Southern Historical Society Papers, Volume 1. (ed. Reverend J. William Jones), Editorial paragraphs. (search)
ers, and now our January number is again exhausted. This has compelled us to stereotype hereafter, so that we can furnish back numbers without stint. The stereotyping involves a delay in the issue of this number, which we deeply regret, but our printers promise that it shall not occur again. it was the privilege of the Editor to attend at Gordonsville on the 10th of May a reunion of the old Thirteenth Virginia Infantry. General Early, General J. A. Walker, Ex-Governor Wm. Smith, General D. H. Maury, General McComb, Colonel Grigsby, of the old Stonewall Brigade; Colonel Gibson, of the Forty-ninth Virginia; Colonel Goodman and Colonel Crittenden, of the Thirteenth Virginia, a number of other officers and some two hundred and fifty of the veterans of this grand old regiment were present. The speaking was admirable, the banquet was elegant, and the mingling together of old comrades, long separated, delightful. Many facts were brought out illustrative of the history of this regimen
Southern Historical Society Papers, Volume 1. (ed. Reverend J. William Jones), chapter 6.35 (search)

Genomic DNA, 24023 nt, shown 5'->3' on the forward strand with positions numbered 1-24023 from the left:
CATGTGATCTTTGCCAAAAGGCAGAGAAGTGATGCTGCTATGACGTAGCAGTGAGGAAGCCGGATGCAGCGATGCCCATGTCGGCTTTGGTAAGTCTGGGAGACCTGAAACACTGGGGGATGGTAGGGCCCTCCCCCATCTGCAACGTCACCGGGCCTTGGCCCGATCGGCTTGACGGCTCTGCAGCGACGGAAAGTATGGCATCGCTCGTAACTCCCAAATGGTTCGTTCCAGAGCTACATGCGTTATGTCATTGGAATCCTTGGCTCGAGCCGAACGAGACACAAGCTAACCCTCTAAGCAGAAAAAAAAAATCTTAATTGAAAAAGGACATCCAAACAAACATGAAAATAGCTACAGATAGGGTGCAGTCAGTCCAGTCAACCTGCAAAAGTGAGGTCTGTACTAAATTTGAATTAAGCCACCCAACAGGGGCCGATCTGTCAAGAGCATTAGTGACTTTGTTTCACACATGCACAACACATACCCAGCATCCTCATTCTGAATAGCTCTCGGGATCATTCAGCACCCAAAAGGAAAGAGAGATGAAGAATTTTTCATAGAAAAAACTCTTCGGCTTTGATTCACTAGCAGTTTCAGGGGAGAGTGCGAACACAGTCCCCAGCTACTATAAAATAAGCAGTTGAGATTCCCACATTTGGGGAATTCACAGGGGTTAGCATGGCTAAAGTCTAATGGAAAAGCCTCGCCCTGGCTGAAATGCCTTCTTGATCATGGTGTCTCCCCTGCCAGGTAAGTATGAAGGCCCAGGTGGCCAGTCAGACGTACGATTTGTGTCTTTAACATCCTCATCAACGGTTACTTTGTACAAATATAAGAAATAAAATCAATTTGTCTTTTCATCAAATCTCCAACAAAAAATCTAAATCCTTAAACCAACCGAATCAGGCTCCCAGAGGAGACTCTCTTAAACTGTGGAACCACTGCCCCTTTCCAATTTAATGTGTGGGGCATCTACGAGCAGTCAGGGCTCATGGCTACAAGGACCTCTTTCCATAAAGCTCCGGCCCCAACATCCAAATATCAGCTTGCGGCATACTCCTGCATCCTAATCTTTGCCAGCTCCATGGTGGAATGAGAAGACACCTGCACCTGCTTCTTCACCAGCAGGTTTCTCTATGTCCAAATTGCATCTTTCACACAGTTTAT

History of the army of the Cumberland. By Chaplain Van Horne. published by Robert Clark & Co., Cincinnati, Ohio. Review by General D. H. Maury. The History of the Army of the Cumberland follows hard upon Sherman's Memoirs of his own life and campaigns, and differs from that work as widely as the character and nature of the commander of the Army of the Cumberland differed from that of the General of the Army. The publication of General Sherman is not without its value of a procreative schapter, made up of official letters, orders and dispatches in support of the narrative contained in the chapter, and he generally adopts the statement of our generals as correct regarding the numbers of their forces. On the whole we heartily approve and commend this book, and if all the generals had historians like Chaplain Van Horne it would be better for their fame, and greatly facilitate the labors of the future historian of the war. Dabney H. Maury, Major-General late Confederate Army.
Southern Historical Society Papers, Volume 1. (ed. Reverend J. William Jones), Editorial paragraphs. (search)
killful touch has so perfectly delineated his noble features in plaster, and will soon make them seem to breathe and speak in the pure marble. And we are exceedingly fortunate in having at the South an artist whose busts of Lee, Jackson, Stuart, Maury, Johnston, and others of our great leaders, display genius of the highest order, whose recumbent figure of Lee has scarcely an equal and no superior in any work of art in this country, and whose studio has become a Mecca for all true Confederateso the treatment of prisoners at Castle thunder, April 1863. Colonel C. T. Crittenden.--Lot of Confederate newspaper slips.--Battle flag of the Thirteenth Virginia Infantry.--Richmond Examiner's account of the presentation ceremonies. General D. H. Maury, Richmond, Virginia.--Private Diary, Recollections of the war, &c.--Copies of the proceedings of a court of inquiry held at Abbeville, Mississippi, on charges preferred by Brigadier-General John S. Bowen, P. A. C. S., against Major-General